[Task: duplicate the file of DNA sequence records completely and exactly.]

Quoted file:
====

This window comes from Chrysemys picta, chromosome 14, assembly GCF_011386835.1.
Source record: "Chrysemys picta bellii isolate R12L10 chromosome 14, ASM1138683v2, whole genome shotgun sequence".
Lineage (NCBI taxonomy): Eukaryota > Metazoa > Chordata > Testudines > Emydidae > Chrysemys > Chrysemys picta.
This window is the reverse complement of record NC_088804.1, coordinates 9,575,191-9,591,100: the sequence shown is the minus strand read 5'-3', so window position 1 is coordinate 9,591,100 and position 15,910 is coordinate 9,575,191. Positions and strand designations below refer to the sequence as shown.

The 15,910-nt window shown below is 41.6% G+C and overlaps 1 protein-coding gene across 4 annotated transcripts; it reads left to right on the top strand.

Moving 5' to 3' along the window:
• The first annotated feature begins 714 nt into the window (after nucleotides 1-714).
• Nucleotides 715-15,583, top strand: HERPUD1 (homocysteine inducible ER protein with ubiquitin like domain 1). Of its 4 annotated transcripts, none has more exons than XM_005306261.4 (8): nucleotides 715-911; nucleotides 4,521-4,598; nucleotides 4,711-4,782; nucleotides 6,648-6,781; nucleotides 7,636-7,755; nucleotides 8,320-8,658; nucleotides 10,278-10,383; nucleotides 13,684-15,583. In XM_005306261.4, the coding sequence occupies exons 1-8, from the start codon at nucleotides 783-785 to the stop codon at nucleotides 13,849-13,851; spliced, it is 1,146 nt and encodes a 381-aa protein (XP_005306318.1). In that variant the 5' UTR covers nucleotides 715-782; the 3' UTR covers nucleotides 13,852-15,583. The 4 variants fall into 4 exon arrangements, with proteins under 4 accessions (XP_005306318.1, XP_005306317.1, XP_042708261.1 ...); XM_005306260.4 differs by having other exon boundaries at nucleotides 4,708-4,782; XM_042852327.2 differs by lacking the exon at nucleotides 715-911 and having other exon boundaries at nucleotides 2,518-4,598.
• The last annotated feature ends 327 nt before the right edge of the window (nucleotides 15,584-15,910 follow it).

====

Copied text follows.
This window comes from Chrysemys picta, chromosome 14, assembly GCF_011386835.1.
Source record: "Chrysemys picta bellii isolate R12L10 chromosome 14, ASM1138683v2, whole genome shotgun sequence".
Lineage (NCBI taxonomy): Eukaryota > Metazoa > Chordata > Testudines > Emydidae > Chrysemys > Chrysemys picta.
This window is the reverse complement of record NC_088804.1, coordinates 9,575,191-9,591,100: the sequence shown is the minus strand read 5'-3', so window position 1 is coordinate 9,591,100 and position 15,910 is coordinate 9,575,191. Positions and strand designations below refer to the sequence as shown.

The 15,910-nt window shown below is 41.6% G+C and overlaps 1 protein-coding gene across 4 annotated transcripts; it reads left to right on the top strand.

Moving 5' to 3' along the window:
• The first annotated feature begins 714 nt into the window (after nucleotides 1-714).
• Nucleotides 715-15,583, top strand: HERPUD1 (homocysteine inducible ER protein with ubiquitin like domain 1). Of its 4 annotated transcripts, none has more exons than XM_005306261.4 (8): nucleotides 715-911; nucleotides 4,521-4,598; nucleotides 4,711-4,782; nucleotides 6,648-6,781; nucleotides 7,636-7,755; nucleotides 8,320-8,658; nucleotides 10,278-10,383; nucleotides 13,684-15,583. In XM_005306261.4, the coding sequence occupies exons 1-8, from the start codon at nucleotides 783-785 to the stop codon at nucleotides 13,849-13,851; spliced, it is 1,146 nt and encodes a 381-aa protein (XP_005306318.1). In that variant the 5' UTR covers nucleotides 715-782; the 3' UTR covers nucleotides 13,852-15,583. The 4 variants fall into 4 exon arrangements, with proteins under 4 accessions (XP_005306318.1, XP_005306317.1, XP_042708261.1 ...); XM_005306260.4 differs by having other exon boundaries at nucleotides 4,708-4,782; XM_042852327.2 differs by lacking the exon at nucleotides 715-911 and having other exon boundaries at nucleotides 2,518-4,598.
• The last annotated feature ends 327 nt before the right edge of the window (nucleotides 15,584-15,910 follow it).